Below is an excerpt from §4.13 of WRONGFUL-DEATH AND SURVIVAL ACTIONS — 2019 EDITION.
Overview of Punitive Damages Pursuant to the Illinois Survival Statute in Wrongful-Death Cases
At common law and until 1978, punitive damage claims did not survive after the petitioner’s death under the survival statute. See Mattyasovszky v. West Towns Bus Co., 61 Ill.2d 31, 330 N.E.2d 509 (1975). However, in National Bank of Bloomington v. Norfolk & Western Ry., 73 Ill.2d 160, 383 N.E.2d 919, 923, 23 Ill.Dec. 48 (1978), the plaintiff’s claim for punitive damages was instituted pursuant to a provision of the Public Utilities Act, which provided that “if . . . the act or omission was wilful, the court may in addition to the actual damages, award damages for the sake of example and by the way of punishment.” The Supreme Court allowed the survival of the punitive claim because it arose not merely from the common law but from an independent statutory source. Justice Simon gave a well-reasoned reconciliation of Mattyasovszky and National Bank of Bloomington in Froud v. Celotex Corp., 98 Ill.2d 324, 456 N.E.2d 131, 74 Ill.Dec. 629 (1983).
The Fourth District expanded on National Bank of Bloomington in Howe v. Clark Equipment Co., 104 Ill.App.3d 45, 432 N.E.2d 621, 59 Ill.Dec. 835 (4th Dist. 1982). The Howe court found that the plaintiff’s claim for punitive damages in a strict products liability case survived his death because “if statutory causes of action for punitive damages survive, by extension of logic there is no bar to similar common law causes of action.” 432 N.E.2d at 625. The next year, the Illinois Supreme Court rejected this interpretation of National Bank of Bloomington. See Froud, supra. Howe has also been criticized as bad law by several courts. See Wills v. DeKalb Area Retirement Center, 175 Ill.App.3d 833, 530 N.E.2d 1066, 1072 – 1073, 125 Ill.Dec. 657 (2d Dist. 1988); Burgess v. Clairol, Inc., 776 F.Supp. 1278, 1284 n.8 (N.D.Ill. 1991); Readel v. Vital Signs, Inc., No. 97 C 3495, 2002 WL 31177529 (N.D.Ill. Sept. 30, 2002).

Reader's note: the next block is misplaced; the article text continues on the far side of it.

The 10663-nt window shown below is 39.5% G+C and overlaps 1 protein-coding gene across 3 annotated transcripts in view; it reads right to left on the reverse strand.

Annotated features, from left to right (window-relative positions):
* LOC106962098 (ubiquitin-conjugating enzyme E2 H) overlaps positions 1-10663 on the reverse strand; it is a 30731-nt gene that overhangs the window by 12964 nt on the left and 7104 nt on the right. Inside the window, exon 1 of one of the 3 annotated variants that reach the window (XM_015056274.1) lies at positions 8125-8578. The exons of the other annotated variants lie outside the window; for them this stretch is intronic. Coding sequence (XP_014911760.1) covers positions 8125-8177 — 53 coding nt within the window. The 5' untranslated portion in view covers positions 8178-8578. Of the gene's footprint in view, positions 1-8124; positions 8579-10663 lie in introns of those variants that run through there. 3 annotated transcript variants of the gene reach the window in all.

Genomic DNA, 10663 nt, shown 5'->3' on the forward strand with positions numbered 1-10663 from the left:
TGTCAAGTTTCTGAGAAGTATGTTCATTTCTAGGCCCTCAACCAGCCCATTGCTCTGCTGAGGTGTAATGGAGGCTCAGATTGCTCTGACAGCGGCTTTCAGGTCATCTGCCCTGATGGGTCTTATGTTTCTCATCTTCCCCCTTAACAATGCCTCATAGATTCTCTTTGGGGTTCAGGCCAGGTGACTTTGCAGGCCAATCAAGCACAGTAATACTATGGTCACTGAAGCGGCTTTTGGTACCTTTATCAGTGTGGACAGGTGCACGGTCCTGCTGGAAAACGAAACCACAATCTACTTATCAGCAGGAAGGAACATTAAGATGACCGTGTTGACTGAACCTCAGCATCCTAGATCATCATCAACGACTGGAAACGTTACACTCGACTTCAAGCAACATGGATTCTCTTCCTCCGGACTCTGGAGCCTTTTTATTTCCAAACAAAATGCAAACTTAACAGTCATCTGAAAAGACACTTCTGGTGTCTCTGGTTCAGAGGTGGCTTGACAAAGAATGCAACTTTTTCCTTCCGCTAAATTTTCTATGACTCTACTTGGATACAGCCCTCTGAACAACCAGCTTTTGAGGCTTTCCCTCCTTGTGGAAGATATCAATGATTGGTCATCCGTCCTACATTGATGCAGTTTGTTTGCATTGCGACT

In a 1985 decision, the First District interpreted these cases to permit survival of punitive damage claims “when either: (1) there exists a ‘statutory basis’ for such claims or when such claims are an ‘integral component of the regulatory scheme and of the remedy which is available under it’; or (2) ‘strong equitable considerations’ advocate survival.” Raisl v. Elwood Industries, Inc., 134 Ill.App.3d 170, 479 N.E.2d 1106, 1110, 89 Ill.Dec. 100 (1st Dist. 1985), quoting Froud, supra, 456 N.E.2d at 134 – 136. However, in a more recent decision, the First District questioned Raisl as authority for an award of punitive damages in a survival action. Marston v. Walgreen Co., 389 Ill.App.3d 337, 907 N.E.2d 851, 330 Ill.Dec. 38 (1st Dist. 2009). Marston involved a claim that the defendant was negligent in the dispensing of prescription medication. A jury awarded the plaintiff a sizeable amount for compensatory damages and $25 million in punitive damages. On appeal, the First District held that punitive damages are not recoverable in an action based on the survival statute, found no strong equitable considerations that required an exception to the rule, and pointed to the considerable award of compensatory damages as evidence that the plaintiff had an adequate remedy even without the ability to seek punitive damages. 907 N.E.2d at 857 – 858.